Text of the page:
Umm, yes they can. Unless he was being asked to leave for a prohibited ground (ie. discrimination based on race), the mall can tell anyone to get the F out and never come back.

peterboro
Avatars are for posers
Premium
join:2006-11-03
Peterborough, ON
reply to NCRGuy
said by NCRGuy:

said by peterboro:

So you would advise a client his guards can use force before the police arrive if the only offence is trespass would you? Your errors and omissions insurance paid up?

I would not provide any advice to clients, as to do so would violate a few statutes.

The discussion is not about what the best way to handle a situation is, but what is permissible under the law. The Criminal Code explicitly authorizes owners, and those acting on their behalf, to use force to remove a trespasser. Not sure about provincial law in BC, but I would assume it is similar to that in Ontario, which explicitly authorizes owners, and those acting on their behalf, to arrest those who are committing a trespass. Provided they immediately contact the police to hand them over, force could be used to arrest and detain.

You are correct but as the SCC in R. v. Asante-Mensah states also there must be caution by private citizens and security personnel before they attempt this.


donoreo
Premium
join:2002-05-30
North York, ON
reply to donoreo
It does not say in the story they asked him to leave, only to delete the photo. It is a different matter if they told him to leave and he refused, but it does not say this was the case.

I had someone on Facebook say that many cities have a bylaw against photographing in public. Of course that would be a violation of Charter rights so I asked her to name one.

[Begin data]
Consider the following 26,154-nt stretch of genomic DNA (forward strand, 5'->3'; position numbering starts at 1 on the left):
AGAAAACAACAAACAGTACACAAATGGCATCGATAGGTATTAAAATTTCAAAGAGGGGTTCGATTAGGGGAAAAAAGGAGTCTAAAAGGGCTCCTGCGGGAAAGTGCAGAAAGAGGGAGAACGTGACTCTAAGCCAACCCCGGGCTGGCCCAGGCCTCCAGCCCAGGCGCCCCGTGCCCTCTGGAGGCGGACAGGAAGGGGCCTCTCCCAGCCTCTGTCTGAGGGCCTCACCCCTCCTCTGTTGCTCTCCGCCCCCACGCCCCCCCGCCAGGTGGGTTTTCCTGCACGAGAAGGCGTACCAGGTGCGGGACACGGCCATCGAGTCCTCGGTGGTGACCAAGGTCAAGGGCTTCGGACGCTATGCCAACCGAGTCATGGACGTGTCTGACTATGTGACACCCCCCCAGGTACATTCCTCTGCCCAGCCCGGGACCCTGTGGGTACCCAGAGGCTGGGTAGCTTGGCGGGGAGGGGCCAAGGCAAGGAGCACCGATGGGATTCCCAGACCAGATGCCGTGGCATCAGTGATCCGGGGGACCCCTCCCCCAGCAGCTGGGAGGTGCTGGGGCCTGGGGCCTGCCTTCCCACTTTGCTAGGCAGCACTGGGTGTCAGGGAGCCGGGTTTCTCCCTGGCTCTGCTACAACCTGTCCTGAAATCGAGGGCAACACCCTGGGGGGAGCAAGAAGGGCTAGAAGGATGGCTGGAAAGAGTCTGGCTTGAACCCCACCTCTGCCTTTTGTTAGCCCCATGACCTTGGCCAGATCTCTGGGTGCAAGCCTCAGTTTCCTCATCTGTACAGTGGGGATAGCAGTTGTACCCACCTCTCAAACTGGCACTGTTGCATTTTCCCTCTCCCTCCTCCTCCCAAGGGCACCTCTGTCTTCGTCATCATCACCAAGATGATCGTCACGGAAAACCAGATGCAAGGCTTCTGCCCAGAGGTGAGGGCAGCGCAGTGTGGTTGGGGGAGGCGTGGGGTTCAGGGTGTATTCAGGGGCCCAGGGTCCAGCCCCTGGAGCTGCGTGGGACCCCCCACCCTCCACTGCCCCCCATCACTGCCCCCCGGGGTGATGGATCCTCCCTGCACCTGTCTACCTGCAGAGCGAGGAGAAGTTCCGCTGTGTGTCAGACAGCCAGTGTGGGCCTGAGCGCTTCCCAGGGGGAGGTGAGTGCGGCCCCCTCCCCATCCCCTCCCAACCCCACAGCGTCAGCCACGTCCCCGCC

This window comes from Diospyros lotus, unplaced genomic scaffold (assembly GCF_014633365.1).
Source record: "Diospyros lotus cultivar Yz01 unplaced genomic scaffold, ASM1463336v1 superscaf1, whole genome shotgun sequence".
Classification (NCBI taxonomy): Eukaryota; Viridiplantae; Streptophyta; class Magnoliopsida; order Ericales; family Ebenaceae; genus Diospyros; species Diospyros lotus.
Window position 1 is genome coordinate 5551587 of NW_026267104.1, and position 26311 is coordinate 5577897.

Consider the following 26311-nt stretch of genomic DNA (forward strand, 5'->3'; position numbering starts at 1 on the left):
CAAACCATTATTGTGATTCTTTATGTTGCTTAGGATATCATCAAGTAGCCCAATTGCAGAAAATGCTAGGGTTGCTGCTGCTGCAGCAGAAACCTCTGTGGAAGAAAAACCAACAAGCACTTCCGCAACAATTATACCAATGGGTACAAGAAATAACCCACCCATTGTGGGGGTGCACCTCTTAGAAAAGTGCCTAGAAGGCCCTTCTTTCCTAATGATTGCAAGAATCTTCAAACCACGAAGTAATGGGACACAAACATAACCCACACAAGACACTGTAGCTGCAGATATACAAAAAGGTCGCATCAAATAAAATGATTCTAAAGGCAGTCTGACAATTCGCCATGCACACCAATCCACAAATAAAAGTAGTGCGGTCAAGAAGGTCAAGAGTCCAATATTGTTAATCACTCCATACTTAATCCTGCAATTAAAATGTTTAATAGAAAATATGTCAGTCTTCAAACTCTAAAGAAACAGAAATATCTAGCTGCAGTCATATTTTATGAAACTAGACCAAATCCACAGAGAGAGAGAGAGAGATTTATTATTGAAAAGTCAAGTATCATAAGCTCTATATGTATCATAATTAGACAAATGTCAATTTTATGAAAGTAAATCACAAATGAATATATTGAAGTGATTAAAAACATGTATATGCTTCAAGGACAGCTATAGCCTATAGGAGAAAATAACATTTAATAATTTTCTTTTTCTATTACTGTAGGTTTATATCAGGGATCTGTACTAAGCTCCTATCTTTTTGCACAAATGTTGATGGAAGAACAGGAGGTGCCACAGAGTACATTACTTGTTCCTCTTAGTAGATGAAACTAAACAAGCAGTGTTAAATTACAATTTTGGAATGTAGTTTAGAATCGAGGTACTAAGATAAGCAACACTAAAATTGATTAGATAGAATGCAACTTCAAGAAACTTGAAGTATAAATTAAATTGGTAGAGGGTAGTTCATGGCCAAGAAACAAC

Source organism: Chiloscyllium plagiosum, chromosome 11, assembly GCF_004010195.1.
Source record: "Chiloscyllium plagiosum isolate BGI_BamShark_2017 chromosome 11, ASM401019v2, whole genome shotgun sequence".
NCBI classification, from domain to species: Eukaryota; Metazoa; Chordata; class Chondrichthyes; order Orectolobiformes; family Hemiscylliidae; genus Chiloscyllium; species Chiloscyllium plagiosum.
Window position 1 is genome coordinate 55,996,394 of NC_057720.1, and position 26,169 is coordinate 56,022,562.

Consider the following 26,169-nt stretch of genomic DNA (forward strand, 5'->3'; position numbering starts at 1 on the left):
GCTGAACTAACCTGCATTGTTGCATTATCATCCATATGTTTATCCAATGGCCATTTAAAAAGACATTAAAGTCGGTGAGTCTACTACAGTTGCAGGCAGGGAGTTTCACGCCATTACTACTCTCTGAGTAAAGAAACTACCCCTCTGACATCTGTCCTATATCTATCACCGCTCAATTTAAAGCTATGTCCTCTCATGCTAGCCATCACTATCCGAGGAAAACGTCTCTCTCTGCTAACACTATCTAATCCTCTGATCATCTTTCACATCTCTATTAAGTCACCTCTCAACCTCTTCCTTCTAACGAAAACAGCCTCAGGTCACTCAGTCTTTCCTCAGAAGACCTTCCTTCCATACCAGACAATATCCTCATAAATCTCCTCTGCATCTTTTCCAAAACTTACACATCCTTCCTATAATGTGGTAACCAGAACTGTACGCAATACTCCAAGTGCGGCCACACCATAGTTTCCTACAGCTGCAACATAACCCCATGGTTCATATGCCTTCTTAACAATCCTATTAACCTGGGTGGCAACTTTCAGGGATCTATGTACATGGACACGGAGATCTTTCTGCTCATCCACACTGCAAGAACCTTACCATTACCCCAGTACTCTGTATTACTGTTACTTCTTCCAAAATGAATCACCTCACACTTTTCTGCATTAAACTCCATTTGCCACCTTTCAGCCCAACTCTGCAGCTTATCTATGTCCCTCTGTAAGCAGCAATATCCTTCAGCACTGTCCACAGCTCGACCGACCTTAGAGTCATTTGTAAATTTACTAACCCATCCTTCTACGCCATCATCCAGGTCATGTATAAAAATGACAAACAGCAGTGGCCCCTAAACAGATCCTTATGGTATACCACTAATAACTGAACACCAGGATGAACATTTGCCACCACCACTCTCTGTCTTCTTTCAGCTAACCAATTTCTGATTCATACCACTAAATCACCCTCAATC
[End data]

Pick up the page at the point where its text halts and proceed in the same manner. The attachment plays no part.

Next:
NCRGuy

join:2008-03-03
Ottawa, ON
Reviews:
·TekSavvy DSL
reply to peterboro
said by peterboro:

said by NCRGuy:

said by peterboro:

So you would advise a client his guards can use force before the police arrive if the only offence is trespass would you? Your errors and omissions insurance paid up?

I would not provide any advice to clients, as to do so would violate a few statutes.

The discussion is not about what the best way to handle a situation is, but what is permissible under the law. The Criminal Code explicitly authorizes owners, and those acting on their behalf, to use force to remove a trespasser. Not sure about provincial law in BC, but I would assume it is similar to that in Ontario, which explicitly authorizes owners, and those acting on their behalf, to arrest those who are committing a trespass. Provided they immediately contact the police to hand them over, force could be used to arrest and detain.

You are correct but as the SCC in R. v. Asante-Mensah states also there must be caution by private citizens and security personnel before they attempt this.

You suggested mall guards had no right to use force, and that only police could do so. I said you were wrong. Thank you for citing a case that further proves my point.


urbanriot
Premium
join:2004-10-18
Canada
kudos:3
Reviews:
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reply to donoreo
A complimentary video to the story, interviewing the boy -»en.video.sympatico.ca/home/new-i···28431001